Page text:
‘A Flowering Tree': Adams' opera blossoms at ASO

Adams and Peter Sellars, who wrote the libretto together, have taken an ancient South Indian folk tale about a woman who transforms herself into a tree and transformed it into a magical meditation on love, redemption and -- that word again -- transformation.

“Tree” was first performed in Vienna as part of Mozart’s 250th birthday celebration, and it mirrors the young lovers’ trials of his “The Magic Flute.” Like “Flute,” the linear story is compelling but deceptively simple, offering allegorical adventures for the cerebral (in Sanskrit, “flowering” also refers to menstruation) but still satisfying for those who prefer to stick with the basics and focus on the score.

And what a score! Those expecting the dense and sometimes explosive sound world of Adams’ “Doctor Atomic,” performed by the ASO in 2008, will find in “Tree” a composer who has shifted gears and is exploring, perhaps for the first time, a gently nuanced, poetic and luminous score, with a complex rhythmic underpinning, opening up into radiance at the end. Most of this happens in the orchestra, while the vocal roles are primarily declamatory. The chorus is used primarily to represent the village people or the court. Oddly, the chorus sings in Spanish, which Adams has tried to explain by suggesting this is the second language of the U.S. and one with which he is comfortable. This doesn’t make much sense, but no great damage is done.

It’s easy to see how this opera appealed to ASO music director Robert Spano, who conducted, as it plays to many of the orchestra’s strengths -- the great chorus and strong percussion section, for example -- while allowing him to indulge his dual passions for new music and for opera. And the work calls for the singers' voices to be amplified, solving one of the major problems at vocally cruel Symphony Hall. Still, it was not clear on paper that this would work well, as “Tree” does seem to demand a strong visual element, and prior productions have used dancers extensively. In fact, talks were held between the orchestra and the Atlanta Opera about collaborating on this project, an exciting idea that eventually fell apart for lack of money.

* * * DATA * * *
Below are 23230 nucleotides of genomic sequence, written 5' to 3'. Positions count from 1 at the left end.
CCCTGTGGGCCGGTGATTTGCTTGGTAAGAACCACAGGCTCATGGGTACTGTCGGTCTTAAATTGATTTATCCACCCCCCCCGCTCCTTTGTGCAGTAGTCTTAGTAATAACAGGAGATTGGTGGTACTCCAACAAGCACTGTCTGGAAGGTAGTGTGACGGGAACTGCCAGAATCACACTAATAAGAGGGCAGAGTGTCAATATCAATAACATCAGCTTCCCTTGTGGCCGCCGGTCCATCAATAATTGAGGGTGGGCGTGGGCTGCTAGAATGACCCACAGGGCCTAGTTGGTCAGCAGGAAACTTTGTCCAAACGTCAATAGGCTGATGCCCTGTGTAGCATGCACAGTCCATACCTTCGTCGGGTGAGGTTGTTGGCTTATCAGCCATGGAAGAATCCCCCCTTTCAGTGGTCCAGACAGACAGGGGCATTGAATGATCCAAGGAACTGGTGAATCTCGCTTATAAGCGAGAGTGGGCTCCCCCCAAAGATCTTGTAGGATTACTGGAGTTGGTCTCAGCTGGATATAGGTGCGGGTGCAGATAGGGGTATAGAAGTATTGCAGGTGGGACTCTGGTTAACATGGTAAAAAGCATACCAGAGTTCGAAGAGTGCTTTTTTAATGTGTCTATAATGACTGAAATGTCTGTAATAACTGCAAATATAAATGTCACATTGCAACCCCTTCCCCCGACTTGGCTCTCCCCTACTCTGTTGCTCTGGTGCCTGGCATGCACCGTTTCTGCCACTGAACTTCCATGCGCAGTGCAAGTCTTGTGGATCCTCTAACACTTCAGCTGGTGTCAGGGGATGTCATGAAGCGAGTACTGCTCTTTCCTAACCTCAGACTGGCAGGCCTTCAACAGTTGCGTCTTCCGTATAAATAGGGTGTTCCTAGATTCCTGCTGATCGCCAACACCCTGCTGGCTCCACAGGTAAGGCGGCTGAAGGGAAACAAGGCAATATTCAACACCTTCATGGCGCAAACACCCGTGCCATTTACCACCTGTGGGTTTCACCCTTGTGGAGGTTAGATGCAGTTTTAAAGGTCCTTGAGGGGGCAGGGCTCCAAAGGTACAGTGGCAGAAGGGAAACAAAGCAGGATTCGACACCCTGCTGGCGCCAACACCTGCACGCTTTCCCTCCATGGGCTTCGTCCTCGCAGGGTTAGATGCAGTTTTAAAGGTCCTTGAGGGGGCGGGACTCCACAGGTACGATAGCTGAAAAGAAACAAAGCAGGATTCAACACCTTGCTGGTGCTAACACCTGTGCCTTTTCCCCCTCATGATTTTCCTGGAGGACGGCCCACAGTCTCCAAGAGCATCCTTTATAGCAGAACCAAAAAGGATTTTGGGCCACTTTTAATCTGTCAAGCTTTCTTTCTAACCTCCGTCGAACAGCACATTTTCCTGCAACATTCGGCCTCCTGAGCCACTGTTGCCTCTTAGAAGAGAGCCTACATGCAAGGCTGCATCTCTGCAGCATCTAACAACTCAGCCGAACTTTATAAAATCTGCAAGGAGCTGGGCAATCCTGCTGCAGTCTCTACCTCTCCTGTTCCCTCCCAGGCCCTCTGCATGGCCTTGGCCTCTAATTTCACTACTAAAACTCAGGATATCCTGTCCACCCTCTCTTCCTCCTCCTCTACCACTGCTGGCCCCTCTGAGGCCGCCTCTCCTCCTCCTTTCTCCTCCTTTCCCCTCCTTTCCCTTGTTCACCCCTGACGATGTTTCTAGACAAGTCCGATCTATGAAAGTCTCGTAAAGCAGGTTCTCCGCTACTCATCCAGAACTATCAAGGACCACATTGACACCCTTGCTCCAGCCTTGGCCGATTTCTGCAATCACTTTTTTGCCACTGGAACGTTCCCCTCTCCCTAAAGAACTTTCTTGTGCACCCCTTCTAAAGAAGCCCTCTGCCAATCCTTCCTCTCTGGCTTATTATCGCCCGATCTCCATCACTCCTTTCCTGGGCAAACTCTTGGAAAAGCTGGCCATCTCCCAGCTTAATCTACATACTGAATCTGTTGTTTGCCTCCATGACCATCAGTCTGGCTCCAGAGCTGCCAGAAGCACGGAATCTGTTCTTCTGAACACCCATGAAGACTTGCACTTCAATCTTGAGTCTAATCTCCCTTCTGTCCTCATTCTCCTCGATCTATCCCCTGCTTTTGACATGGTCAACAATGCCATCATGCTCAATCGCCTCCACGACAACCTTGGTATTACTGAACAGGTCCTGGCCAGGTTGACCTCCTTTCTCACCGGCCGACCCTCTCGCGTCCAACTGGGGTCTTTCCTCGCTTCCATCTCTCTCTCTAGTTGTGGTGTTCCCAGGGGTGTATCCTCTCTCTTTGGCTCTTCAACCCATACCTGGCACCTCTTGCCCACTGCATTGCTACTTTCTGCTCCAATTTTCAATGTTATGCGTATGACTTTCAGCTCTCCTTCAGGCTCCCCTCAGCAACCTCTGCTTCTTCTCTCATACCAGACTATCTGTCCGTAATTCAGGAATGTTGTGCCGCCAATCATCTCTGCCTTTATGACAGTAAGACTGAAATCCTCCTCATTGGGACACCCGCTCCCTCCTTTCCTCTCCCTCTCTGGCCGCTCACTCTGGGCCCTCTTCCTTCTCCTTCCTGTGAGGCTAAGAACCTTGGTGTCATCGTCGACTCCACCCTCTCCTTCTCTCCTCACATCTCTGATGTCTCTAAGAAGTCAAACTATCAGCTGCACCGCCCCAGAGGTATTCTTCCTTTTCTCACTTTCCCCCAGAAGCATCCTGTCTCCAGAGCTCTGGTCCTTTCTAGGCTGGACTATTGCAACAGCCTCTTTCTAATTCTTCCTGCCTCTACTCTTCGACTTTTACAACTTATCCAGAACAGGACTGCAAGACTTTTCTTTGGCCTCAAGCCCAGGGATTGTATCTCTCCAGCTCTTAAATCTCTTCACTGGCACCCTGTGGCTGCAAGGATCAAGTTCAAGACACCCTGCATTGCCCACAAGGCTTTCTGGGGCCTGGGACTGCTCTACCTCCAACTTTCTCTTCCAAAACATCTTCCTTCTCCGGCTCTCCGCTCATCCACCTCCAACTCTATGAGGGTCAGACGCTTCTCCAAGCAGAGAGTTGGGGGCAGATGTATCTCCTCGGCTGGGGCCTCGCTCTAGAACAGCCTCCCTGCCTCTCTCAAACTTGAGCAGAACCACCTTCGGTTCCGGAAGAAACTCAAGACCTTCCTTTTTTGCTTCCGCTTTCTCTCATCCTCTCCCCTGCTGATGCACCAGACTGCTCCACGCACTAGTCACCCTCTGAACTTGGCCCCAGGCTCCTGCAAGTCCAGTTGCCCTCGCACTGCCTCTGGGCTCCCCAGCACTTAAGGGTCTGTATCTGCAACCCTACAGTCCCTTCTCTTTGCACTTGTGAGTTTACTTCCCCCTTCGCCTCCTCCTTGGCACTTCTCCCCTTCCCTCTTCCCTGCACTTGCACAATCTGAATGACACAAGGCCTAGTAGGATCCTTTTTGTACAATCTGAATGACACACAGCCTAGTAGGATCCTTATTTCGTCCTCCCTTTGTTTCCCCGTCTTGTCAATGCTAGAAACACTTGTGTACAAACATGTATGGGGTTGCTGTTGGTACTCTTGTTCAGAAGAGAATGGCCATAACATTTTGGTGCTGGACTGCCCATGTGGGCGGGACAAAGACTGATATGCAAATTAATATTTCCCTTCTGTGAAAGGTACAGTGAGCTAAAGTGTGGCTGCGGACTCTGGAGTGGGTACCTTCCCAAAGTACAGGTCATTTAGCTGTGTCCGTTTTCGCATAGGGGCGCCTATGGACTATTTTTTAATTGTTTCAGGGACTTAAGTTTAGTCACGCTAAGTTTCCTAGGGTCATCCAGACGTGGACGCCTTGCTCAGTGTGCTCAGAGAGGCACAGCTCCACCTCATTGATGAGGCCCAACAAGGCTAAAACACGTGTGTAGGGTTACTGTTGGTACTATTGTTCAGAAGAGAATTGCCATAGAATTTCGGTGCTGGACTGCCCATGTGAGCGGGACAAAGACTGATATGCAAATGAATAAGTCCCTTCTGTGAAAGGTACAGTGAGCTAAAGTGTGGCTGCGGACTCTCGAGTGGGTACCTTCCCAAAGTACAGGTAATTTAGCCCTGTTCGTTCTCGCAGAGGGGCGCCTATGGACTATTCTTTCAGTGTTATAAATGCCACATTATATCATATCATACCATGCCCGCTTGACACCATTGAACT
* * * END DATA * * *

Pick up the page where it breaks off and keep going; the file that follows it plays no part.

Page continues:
Technology, however, came to the rescue. James Alexander, who directed the production, joined forces with Clark, an Alpharetta-based technology firm, to provide something called Symphony V.0, which merged live video projections of the singers into a projected tapestry whose shadow play evoked the work's locale.

Amazingly, we got the same strong cast as the Vienna premiere. In the intervening years, bass-baritone Eric Owens has become something of a phenomenon. As Dennis Hanthorn, general director of the Atlanta Opera, commented at intermission, he is the operatic equivalent of a rock star. In addition to fine diction and beautiful tone, he has the ability to suggest the deepest emotion using only his expressive face and the slightest body gestures. He brought great tenderness to the role of Storyteller. Jessica Rivera’s clear soprano voice soared easily over a demanding range in the role of Kumudha, the peasant girl whose magic gift leads her to a love affair with the Prince, sung ably here by Atlanta tenor Russell Thomas.

An opera orchestra is normally in a pit, yet for this performance it was nice to have the musicians in full view as they were often the stars, with challenging bits for everyone. Spano conducted deftly, and the chorus was in its glory.

The opera will be performed again Saturday evening.

Concert preview

"A Flowering Tree" repeats at 8 p.m. June 9. $21-$79. Symphony Hall, 1280 Peachtree Str., Atlanta.  404-733-5000. www.atlantasymphony.org.

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